Etymology
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expenditure (n.)

1769, "act of expending," from Medieval Latin expenditus, irregular past participle of Latin expendere "to weigh out; to pay out" (see expend) + -ure. Meaning "that which is expended" is from 1791. Related: Expenditures.

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expense (v.)

"offset (an expenditure) against an income," 1909, from expense (n.). Related: Expensed; expensing.

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expensive (adj.)

1620s, "given to profuse expenditure," from expense (n.) + -ive. Meaning "costly, requiring profuse expenditure" is from 1630s. Earlier was expenseful (c. 1600). Expenseless was in use mid-17c.-18c., but there seems now nothing notable to which it applies, and the dictionaries label it "obsolete." Related: Expensively; expensiveness.

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parsimonious (adj.)

1590s, "very sparing in expenditure," from Latin parsimonia "frugality, thrift" (see parsimony) + -ous. Not originally with the suggestion of stinginess, but this had emerged by 18c. Related: Parsimoniously; parsimoniousness.

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saving (n.)

early 14c., "salvation;" late 14c., "act of protecting (someone) from danger or death," verbal noun from save (v.).

By 1550s as "economy in expenditure or outlay; a reduction or lessening in expenditure." Savings "sums saved over time by the exercise of care and economy" is by 1727. Savings bank , for encouraging thrift "among people of slender means" [Century Dictionary] is by 1817; savings account is attested by 1882. S & L for savings and loan is attested from 1951. 

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prodigality (n.)

"quality of being prodigal; reckless extravagance in expenditure," mid-14c., prodigalite, from Old French prodigalite (13c., Modern French prodigalité) and directly from Medieval Latin prodigalitatem (nominative prodigalitas) "wastefulness," from Latin *prodigalis, from prodigus "wasteful" (see prodigal).

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profusion (n.)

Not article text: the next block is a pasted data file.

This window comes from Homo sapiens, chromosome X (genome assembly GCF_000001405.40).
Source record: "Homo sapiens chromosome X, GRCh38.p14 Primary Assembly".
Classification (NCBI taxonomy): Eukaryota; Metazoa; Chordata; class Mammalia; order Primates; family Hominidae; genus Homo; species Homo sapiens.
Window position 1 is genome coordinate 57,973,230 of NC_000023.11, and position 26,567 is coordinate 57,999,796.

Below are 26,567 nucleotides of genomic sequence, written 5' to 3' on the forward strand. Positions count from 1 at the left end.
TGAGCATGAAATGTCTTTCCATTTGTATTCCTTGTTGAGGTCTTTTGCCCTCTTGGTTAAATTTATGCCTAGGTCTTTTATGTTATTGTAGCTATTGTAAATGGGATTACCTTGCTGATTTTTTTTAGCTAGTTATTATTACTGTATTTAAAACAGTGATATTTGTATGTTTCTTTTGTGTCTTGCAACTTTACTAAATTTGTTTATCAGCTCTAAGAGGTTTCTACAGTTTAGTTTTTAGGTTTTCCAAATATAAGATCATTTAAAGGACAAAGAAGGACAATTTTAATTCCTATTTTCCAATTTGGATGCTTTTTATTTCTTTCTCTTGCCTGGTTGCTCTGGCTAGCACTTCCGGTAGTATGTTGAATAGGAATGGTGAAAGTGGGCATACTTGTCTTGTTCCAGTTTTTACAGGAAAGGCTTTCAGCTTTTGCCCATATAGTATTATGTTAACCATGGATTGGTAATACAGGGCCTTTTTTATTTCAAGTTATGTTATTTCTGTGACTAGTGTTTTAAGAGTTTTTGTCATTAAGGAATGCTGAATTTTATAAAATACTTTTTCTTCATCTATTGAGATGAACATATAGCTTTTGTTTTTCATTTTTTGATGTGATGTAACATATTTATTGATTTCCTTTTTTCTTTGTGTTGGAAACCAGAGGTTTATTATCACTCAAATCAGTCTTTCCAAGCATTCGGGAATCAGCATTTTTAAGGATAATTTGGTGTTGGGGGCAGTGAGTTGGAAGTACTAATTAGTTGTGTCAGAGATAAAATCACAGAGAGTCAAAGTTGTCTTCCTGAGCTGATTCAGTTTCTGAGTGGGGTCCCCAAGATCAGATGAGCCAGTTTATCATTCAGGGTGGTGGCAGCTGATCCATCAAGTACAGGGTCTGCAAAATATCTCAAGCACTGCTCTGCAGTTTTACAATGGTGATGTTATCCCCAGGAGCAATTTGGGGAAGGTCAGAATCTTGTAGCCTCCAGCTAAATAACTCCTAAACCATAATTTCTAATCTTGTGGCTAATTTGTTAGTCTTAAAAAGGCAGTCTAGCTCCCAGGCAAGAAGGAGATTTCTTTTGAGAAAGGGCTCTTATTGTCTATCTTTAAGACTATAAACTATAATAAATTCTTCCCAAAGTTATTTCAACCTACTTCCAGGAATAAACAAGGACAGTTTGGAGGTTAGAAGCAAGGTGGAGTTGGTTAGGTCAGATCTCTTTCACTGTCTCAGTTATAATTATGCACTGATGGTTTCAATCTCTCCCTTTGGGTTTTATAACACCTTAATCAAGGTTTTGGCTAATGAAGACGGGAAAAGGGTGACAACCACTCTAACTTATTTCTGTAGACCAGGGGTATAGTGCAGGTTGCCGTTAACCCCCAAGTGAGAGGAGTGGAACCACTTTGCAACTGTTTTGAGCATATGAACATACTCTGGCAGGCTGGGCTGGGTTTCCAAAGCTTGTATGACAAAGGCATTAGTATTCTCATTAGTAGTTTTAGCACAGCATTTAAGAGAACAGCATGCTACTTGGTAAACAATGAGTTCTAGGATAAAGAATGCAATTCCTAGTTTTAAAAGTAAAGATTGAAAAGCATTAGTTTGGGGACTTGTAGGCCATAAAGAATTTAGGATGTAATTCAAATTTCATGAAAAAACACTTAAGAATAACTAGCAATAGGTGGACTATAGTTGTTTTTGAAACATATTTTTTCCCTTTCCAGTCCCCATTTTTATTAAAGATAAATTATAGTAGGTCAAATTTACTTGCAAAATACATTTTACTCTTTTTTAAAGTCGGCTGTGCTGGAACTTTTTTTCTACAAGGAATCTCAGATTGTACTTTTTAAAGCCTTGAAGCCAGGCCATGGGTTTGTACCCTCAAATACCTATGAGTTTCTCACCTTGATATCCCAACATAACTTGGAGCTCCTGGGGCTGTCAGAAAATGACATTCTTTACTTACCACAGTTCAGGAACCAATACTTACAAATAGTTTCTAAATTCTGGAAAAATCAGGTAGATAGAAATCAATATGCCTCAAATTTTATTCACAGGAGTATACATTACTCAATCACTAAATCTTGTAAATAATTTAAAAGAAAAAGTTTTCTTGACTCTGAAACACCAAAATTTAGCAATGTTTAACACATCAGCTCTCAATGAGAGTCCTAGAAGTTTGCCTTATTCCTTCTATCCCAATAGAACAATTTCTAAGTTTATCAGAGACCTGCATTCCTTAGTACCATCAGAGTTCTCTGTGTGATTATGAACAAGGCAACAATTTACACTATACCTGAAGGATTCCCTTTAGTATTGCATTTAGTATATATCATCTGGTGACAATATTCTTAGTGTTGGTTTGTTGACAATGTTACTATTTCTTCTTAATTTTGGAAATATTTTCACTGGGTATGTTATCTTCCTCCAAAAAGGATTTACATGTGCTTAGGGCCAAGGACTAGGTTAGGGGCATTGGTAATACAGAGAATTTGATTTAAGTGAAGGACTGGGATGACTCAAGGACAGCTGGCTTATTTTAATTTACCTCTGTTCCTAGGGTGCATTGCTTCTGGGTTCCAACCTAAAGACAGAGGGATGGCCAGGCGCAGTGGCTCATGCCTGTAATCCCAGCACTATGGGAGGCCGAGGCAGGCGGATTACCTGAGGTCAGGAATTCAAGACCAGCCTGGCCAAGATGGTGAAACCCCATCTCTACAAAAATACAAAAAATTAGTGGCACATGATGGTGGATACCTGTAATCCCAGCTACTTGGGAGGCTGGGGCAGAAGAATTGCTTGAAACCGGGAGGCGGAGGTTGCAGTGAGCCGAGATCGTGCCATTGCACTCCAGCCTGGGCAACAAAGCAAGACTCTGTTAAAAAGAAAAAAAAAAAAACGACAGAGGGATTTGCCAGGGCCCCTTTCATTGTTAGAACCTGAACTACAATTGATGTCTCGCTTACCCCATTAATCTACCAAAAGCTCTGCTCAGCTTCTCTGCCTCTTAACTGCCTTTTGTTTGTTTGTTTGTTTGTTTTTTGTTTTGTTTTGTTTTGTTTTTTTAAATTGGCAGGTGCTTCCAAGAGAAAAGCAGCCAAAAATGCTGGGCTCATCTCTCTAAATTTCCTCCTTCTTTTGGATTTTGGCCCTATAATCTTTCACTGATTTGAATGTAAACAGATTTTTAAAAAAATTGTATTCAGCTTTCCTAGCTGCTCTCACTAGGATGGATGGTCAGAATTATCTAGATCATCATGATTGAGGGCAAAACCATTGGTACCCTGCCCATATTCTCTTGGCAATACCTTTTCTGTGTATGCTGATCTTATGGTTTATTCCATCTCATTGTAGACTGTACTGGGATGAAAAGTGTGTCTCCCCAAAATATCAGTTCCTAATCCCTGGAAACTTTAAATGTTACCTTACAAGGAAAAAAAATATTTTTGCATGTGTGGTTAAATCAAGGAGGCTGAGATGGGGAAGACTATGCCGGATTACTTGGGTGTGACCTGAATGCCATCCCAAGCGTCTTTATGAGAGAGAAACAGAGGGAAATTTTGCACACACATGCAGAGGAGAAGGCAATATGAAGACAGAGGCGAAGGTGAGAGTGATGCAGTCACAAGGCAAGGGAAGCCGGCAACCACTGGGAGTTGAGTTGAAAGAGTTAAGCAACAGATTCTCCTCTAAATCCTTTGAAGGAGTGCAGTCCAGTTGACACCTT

1540s, "extravagance, expenditure, prodigality, waste," from French profusion (16c.) and directly from Late Latin profusionem (nominative profusio) "a pouring out," noun of action from past-participle stem of profundere "to pour forth" (see profuse). Meaning "abundance, superfluity" is from 1705.

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misspend (v.)

also mis-spend, "to spend amiss or wastefully, use improperly, make a bad or useless expenditure of," late 14c.; see mis- (1) + spend. Related: Misspent (as an adjective, "badly or uselessly employed," since mid-15c. frequently modifying youth); misspending.

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cost (v.)

"be the price of," also, in a general way, "require expenditure of a specified time or labor, or at the expense of (pain, loss, etc.)," late 14c., from Old French coster (Modern French coûter) "to cost," from cost (see cost (n.)). Related: Costing.

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dissipation (n.)

early 15c., dissipacioun, "disintegration, dissolution," from Latin dissipationem (nominative dissipatio) "a scattering," noun of action from past-participle stem of dissipare "to spread abroad, scatter, disperse; squander, disintegrate" (see dissipate). Sense of "act of wasting by misuse, wasteful expenditure or consumption" is from 1630s; meaning "intemperate mode of living, undue indulgence in pleasure" is from 1784.

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